Credit Union scare

After HCU crash, proposed new laws spread dread among unions

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Even as Kairi Consultants Ltd, in a study done for Tecu Credit Union, pointed to the “liquidity and insolvency crisis” of the Hindu Credit Union (HCU), Tecu has objected to the Central Bank’s proposed policy document (PPD) containing guidelines for new legislation to regulate the operations of credit unions.

Tecu Credit Union said regulation of the sector “cannot be a rationale for the elimination of other services provided by a co-operative to its members.”

In response to the Central Bank’s May 2007 Revised Policy Proposal Document for the Credit Union Act, Marabella-based Tecu commissioned Kairi to study the likely impact of the proposed regulations on T&T’s 130 active credit unions, with a 400,000-strong membership.

The 92-page August 2008 report, The Impact of Central Bank’s Policy Proposal Document on the Co-operative Credit Union Movement in T&T, was based on research conducted between February and July 2008.

A main objective of the proposed legislation is to transfer supervision of the credit unions from the office of the Commissioner of Co-operatives in the Ministry of Labour to the Central Bank.

The report said the Central Bank “claims to recognise the co-operative nature and democratic systems of governance of credit unions.”

Pointing to HCU’s liquidity and insolvency crisis, over which Commissioner of Co-operatives Charles Mitchell appointed a liquidator in July, the report stated:

“The intervention on the part of the Government imposes on it the requirement to ensure that such an eventuality does not reoccur (sic). It is imperative that the Co-operative Societies Act (1971) be revisited, given that its inherent weakness, and/or lack of regulatory infrastructure might have prevented an earlier intervention on the part of the Government.”

The report stated that the “putative development role” with regard to the promotion of credit co-operatives is not part of the proposed remit of the Central Bank as regulator, and “is likely to fall between the stools” of the Central Bank and the commissioner’s office.

Kairi stated that the PPD is “mute” on its likely impact on “co-operative endeavour” on the wider economy.

The report, declaring that credit unions have been “the bright spot” in the co-operative movement, expressed concern about the Central Bank’s ability to develop and promote credit unions.

“There is nothing to suggest that the Central Bank, in the role of regulator, would display any enthusiasm for the development role, nor is it equipped with the personnel with the appropriate preparation in co-operative studies and the like, beyond their professional degrees in law, economics and accounting,” the report stated.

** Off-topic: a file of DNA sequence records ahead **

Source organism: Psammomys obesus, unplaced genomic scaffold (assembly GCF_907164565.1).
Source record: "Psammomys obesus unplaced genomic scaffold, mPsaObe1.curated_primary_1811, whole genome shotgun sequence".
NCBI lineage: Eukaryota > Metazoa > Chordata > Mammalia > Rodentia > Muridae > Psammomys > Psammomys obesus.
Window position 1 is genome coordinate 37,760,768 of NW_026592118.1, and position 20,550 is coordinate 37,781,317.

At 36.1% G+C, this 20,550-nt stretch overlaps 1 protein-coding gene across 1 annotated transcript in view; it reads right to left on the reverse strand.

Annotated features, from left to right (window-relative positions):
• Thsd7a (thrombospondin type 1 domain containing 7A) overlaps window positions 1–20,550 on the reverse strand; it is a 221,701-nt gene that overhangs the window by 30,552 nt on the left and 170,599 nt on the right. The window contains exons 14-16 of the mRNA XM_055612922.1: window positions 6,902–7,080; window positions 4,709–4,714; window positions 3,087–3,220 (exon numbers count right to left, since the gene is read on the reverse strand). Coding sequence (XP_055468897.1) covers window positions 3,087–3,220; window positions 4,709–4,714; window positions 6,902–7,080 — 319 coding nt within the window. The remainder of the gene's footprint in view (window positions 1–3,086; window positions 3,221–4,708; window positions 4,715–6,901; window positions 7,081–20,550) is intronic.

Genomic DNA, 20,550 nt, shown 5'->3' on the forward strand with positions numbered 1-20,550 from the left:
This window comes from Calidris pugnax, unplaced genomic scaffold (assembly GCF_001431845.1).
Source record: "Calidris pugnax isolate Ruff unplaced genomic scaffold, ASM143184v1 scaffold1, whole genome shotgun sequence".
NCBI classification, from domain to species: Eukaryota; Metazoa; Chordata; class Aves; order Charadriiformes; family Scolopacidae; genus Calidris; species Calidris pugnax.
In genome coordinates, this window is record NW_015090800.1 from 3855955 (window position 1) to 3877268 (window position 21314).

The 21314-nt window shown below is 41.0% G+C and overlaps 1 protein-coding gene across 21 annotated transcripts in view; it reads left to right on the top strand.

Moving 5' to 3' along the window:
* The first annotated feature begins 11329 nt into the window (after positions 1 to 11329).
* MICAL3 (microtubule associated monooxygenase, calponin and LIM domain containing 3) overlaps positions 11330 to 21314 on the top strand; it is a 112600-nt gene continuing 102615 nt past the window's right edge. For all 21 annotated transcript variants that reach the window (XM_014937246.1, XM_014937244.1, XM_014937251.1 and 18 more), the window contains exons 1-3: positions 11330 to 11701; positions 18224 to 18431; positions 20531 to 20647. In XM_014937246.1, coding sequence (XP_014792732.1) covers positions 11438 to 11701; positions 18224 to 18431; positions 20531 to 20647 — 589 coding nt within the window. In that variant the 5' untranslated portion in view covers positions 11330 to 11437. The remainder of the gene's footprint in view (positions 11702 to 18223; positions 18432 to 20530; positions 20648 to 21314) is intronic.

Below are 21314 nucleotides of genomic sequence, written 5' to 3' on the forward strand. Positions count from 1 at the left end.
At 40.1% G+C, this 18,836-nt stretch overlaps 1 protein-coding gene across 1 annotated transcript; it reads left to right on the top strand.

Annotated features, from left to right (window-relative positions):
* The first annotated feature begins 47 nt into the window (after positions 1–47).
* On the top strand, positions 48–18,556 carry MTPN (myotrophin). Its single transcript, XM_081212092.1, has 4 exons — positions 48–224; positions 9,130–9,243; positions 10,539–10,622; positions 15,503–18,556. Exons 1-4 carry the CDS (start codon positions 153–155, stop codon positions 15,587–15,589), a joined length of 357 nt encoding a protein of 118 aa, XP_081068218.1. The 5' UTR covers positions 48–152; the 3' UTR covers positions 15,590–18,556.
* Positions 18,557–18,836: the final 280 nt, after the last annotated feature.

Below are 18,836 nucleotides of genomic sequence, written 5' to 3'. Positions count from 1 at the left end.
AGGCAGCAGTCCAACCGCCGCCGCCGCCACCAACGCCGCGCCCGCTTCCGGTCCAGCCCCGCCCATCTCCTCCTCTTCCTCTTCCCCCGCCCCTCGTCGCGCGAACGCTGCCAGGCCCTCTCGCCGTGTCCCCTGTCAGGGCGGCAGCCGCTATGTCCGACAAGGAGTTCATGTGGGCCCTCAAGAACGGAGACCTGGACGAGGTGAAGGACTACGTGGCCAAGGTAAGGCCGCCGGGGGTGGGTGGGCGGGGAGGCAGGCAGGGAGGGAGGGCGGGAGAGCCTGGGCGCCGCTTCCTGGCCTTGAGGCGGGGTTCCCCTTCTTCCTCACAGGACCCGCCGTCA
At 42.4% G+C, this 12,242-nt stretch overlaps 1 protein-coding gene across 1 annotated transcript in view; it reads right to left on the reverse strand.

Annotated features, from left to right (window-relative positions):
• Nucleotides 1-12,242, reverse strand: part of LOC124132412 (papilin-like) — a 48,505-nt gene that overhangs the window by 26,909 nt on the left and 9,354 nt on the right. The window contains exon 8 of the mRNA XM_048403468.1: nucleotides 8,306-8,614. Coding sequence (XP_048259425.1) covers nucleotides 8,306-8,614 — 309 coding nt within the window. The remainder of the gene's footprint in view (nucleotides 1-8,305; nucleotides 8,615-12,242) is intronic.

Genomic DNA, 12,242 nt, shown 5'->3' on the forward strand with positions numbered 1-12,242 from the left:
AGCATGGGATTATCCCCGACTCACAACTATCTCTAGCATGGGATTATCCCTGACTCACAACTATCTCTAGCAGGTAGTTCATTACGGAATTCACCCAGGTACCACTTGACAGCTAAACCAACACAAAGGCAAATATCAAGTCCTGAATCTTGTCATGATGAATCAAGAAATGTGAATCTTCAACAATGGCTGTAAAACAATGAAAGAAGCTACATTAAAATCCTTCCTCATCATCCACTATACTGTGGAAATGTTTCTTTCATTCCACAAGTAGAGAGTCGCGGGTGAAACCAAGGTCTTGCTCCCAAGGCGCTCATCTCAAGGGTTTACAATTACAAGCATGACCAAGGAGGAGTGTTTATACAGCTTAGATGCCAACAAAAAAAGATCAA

New realm of operations

The report said the PPD’s second objective has been to correct for the problem of understaffing of the Department of Co-operatives, “which has created the conditions within which venal management in a few credit unions might have strayed well outside of the limits of sound financial operations.”

Departing from policy

Kairi stated that the PPD “represents some considerable departure” of the Government in its policy towards credit unions.

“Although there has been no formal enunciation of a new ideological paradigm, the PPD and other initiatives of the Government in respect of the financial services sector suggest a reversal or rejection of an earlier strategy of localisation of control over domestic finance,” the Kairi report read.

The report added that even if in the emerging scenario, credit unions may remain the only areas of domestic finance not open to control by foreign entities, the PPD will severely restrict credit unions in the services they provide and the investments they can make, and may result in the demise of some considerable number of them, given the demanding requirements they will be required to observe.

The Central Bank has proposed:

n a credit union would have to have a minimum level of institutional capital of 8.0 per cent of its total assets and would be restricted from paying dividends if it doesn’t have this capital

n a credit union’s credit exposure to a single member or related party or parties would be limited to 25 per cent of institutional capital

n limit to 15 per cent of institutional capital a credit union’s investment in any entity

n limit total investments of a credit union in other entities to a maximum of 20 per cent of institutional capital

n prohibit credit unions from providing non-financial services, but allow them to own up to 15 per cent of entities providing non-financial services